For large institutional or corporate consumers of information, the spread of sensors and computer hardware across the physical environment amounts to better inventory tracking and customer targeting, which will help bottom lines. The Internet of Things can be found most immediately in the RFID tags that have made their way onto everything from enormous inventory palettes to the clothing labels that Swiss textile company TexTrace7 sews into American Apparel clothing to track shipments. Most RFID tags that we encounter today are small squares of paper, plastic, or glass containing a microchip and an antenna at a cost of about twenty cents. The microchip holds information about the product (or thing the RFID is connected to). The antenna allows an RFID reader to access data on the chip via a unique radio signal. Unlike a simple printed bar or quick response (QR) code, the RFID tag doesn’t have to be directly under the reader to work. The reader need only be close by. This allows retailers to monitor the inventory in their store in something like real time. Some futurists have suggested that RFID could one day render the checkout station obsolete. In this future, when you saw a product that you wanted you would simply pluck it from the shelf and—so long as you had a user account or were identifiable to that store—walk out the door. The product’s RFID tag would tell the retailer the product had been purchased and your account would be debited. Sound far-fetched? Millions of Americans today buy access to toll roads through the dashboard-mounted RFID tags that are part of the E-ZPass system. The act of purchasing takes the form of a simple deceleration and a brief exchange of data between the RFID tag’s antenna and the tollbooth’s reader. And RFID is just one of the many smart or sensing tags and microchips that are making their way into our physical environment at rapidly decreasing cost.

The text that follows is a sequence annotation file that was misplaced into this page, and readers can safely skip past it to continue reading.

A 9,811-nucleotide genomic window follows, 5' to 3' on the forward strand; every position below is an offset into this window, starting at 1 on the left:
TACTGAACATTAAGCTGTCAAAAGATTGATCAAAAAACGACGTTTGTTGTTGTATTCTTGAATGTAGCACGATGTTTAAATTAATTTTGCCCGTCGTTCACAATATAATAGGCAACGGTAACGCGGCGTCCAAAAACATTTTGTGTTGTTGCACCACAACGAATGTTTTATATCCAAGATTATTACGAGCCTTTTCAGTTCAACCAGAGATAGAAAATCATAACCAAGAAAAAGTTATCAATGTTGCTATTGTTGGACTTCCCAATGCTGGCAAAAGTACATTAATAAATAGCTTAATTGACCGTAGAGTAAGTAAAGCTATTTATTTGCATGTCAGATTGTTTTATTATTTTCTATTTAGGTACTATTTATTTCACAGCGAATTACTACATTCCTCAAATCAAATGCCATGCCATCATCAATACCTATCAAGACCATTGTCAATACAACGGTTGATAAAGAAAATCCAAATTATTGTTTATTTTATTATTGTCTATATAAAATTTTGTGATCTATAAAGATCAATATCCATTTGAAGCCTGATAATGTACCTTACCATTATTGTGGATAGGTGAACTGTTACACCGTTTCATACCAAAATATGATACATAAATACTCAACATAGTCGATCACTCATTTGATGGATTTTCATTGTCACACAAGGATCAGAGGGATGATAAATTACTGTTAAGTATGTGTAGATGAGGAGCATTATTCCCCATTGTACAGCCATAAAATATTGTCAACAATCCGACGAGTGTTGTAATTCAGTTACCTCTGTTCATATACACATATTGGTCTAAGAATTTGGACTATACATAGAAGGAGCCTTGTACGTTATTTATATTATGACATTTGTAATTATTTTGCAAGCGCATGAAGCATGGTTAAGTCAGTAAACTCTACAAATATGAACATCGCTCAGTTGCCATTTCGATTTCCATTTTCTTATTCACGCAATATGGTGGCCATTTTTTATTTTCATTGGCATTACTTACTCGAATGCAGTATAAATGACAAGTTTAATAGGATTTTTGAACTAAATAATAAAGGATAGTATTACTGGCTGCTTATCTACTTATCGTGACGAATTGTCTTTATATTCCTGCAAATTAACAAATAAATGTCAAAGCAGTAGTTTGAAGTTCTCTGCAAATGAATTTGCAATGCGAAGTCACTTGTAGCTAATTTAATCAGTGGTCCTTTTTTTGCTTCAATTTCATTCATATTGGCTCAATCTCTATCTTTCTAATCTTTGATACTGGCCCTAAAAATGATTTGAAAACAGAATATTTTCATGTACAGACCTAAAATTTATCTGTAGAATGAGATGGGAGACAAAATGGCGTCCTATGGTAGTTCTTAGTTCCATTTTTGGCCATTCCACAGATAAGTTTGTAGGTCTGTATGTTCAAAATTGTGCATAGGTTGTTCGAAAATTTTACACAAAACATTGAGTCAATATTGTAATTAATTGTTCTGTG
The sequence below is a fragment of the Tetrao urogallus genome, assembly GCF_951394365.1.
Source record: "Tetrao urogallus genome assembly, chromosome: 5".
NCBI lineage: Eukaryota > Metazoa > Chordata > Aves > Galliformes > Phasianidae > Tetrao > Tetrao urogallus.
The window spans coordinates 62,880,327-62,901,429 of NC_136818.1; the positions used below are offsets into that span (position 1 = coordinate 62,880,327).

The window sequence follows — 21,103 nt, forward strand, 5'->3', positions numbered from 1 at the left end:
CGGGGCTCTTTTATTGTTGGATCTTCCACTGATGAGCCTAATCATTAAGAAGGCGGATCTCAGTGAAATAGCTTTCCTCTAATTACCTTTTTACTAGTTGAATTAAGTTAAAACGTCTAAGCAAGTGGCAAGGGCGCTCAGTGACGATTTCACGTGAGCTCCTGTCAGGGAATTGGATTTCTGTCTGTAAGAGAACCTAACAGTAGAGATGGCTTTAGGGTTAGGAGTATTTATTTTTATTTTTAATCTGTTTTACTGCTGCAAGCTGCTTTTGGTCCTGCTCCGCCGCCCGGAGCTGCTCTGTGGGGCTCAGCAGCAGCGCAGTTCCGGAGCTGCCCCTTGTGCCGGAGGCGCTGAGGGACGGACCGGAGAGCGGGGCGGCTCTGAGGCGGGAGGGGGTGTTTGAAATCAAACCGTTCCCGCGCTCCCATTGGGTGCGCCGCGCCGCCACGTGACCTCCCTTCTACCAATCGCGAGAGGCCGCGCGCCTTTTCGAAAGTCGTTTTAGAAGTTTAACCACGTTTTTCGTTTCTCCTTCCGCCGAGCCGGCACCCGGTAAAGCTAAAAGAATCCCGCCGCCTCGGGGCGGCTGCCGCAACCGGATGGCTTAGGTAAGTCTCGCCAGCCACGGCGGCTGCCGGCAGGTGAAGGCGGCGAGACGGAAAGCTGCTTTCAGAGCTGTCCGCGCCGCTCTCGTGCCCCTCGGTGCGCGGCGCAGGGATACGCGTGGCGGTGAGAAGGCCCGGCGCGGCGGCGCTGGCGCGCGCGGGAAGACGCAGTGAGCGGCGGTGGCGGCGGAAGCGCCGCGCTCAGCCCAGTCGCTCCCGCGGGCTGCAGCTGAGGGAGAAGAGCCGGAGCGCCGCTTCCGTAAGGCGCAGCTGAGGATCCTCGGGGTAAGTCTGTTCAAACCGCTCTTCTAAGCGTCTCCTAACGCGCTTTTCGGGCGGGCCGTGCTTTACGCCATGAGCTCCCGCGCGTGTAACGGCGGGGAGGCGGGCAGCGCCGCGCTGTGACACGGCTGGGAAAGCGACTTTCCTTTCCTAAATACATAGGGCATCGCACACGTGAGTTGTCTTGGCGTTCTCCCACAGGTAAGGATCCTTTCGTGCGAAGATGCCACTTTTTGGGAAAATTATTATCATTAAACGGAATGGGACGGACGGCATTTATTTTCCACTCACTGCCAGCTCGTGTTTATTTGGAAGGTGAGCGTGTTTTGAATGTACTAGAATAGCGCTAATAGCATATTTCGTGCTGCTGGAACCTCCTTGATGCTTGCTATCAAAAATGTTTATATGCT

For patients and graying baby boomers, the Internet of Things is ushering in a revolution in real-time medical care. It is alive inside the chest of Carol Kasyjanski, a woman who in 2009 became the second human being to receive a Bluetooth-enabled pacemaker that allows her heart to dialogue directly with her doctor.8 The first was former U.S. vice president Dick Cheney, who received one in 2007, but never activated the device’s broadcasting capability for fear of hackers.
The military uses the Internet of Things to do more with less. In Afghanistan it takes the form of the fifteen hundred “unattended ground sensors” that the U.S. Army is leaving littered across the Afghan countryside as the U.S. mission there winds down. These sensors, which are intended to pick up human movement, are intended to allow the Pentagon to eavesdrop on the countryside and detect how Afghans (or Pakistanis) are moving over their country.